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Home / Money / Personal Finance /  Wealth of words: How Deepak Shenoy turned a blog into an 800 cr PMS

Deepak Shenoy’s entry into investing was quite by accident. Today, though, his company Capitalmind manages assets of around 800 crore in its portfolio management service (PMS). Shenoy, an engineering graduate turned investment guru and the founder of Capitalmind, has since applied for a mutual fund licence and is also exploring the launch of an alternative investment fund for non-resident Indians (NRIs).

Yet, a little over nine years ago, Shenoy was just managing a blog, penning down his thoughts on macroeconomics and its impact on markets and sustaining it through subscriptions.

Shenoy’s story goes back all the way to 1998, when as an engineering graduate, he got into investing. “It was by accident," he tells Mint. Shenoy was developing a software to compete with Tally, the ubiquitous accounting package that Indian businesses use, and so began studying company financials. By 2005, however, he had sold the business. Instead, he now wanted to develop a software to help traders deploy algorithms in India’s nascent equity market.

“The first few online brokerages were coming up in the early 2000s like Sharekhan and Reliance Money. I felt that the time for algo trading had come," he says. Within a few years, he changed tack—developing algos which he and his partner would themselves deploy. “I moved to Mumbai in 2007, the day after the market collapsed 30%," he recounts. “Our hedges protected us and even made us money. But it was not all smooth sailing. At one point I went long the market in a leveraged bet and lost a great deal of capital. Why? Someone told me that shorting was not patriotic. Moral of the story: leave patriotism at the door while taking investment decisions," he says with a chuckle.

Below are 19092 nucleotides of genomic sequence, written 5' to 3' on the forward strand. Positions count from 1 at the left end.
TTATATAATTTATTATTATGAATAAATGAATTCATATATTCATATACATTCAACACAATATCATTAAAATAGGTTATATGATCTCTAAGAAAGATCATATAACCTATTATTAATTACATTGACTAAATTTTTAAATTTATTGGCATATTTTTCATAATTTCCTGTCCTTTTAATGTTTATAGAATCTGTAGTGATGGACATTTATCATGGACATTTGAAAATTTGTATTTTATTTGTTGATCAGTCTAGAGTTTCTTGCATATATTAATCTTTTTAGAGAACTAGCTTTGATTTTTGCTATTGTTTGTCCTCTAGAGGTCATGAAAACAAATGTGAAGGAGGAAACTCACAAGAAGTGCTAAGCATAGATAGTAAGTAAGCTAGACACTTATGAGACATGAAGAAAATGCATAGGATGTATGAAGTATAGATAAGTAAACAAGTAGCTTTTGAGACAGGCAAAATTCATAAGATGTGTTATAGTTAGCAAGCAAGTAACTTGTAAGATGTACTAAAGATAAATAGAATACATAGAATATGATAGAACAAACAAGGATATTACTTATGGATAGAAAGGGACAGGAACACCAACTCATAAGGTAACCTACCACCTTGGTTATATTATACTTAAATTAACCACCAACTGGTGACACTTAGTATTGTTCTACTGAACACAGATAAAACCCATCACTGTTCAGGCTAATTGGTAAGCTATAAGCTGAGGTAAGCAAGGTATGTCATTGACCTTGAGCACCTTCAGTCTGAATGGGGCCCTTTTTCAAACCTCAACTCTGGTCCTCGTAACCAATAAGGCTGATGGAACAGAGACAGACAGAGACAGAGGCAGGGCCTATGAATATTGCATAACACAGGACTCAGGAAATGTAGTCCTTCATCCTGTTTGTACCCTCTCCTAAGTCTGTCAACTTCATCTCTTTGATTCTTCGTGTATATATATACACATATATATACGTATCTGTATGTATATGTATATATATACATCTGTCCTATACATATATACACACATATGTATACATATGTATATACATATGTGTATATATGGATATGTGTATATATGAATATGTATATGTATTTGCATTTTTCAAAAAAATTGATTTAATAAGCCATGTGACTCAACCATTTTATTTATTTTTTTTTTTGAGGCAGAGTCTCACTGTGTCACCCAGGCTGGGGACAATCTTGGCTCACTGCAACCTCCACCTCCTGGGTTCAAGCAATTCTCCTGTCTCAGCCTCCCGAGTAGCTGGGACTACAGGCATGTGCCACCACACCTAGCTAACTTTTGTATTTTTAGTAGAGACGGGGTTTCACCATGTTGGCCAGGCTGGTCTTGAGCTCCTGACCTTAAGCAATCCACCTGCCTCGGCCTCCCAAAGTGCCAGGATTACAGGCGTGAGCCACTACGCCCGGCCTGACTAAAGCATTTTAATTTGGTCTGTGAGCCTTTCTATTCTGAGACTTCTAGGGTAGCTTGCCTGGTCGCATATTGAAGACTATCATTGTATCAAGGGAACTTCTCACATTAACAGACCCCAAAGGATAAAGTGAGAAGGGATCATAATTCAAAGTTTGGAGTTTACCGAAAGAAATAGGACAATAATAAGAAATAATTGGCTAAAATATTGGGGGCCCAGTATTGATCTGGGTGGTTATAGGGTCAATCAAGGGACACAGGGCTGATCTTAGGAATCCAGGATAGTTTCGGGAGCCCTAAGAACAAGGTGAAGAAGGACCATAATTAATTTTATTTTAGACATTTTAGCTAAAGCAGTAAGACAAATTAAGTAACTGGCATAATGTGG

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Volatile markets and other issues, including his wife’s health problems, convinced Shenoy to stop prop trading and get out of Mumbai. He relocated to Gurgaon where he started working for an algo trading company. “The business did well and the company eventually co-located at the stock exchange after I left," he adds.

Separately, Shenoy was pursuing a new passion. “The 2009 financial crisis also brought home the importance of macroeconomics in determining investment success," he says. “I began blogging about macro and its impact on markets," he added. After seeing the growing interest in his writings, Shenoy decided in 2013 to work full time on his content. Again, there were missteps along the way. “I was focusing on Youtube videos in 2011, long before Indians were able to access cheap data and Youtube usage had exploded. I was just too early," he said. However his writing attracted a significant following.

“In 2013, when I took this up full time I had decided that unless I get my first hundred subscribers in one month, I would stop blogging." Fortunately for him, readers answered his call. Shenoy took a research analyst licence in 2015, putting out stock recommendations and charging users a subscription fee. Before long however, readers wanted more than research and recommendations. “They wanted someone to manage money," he said.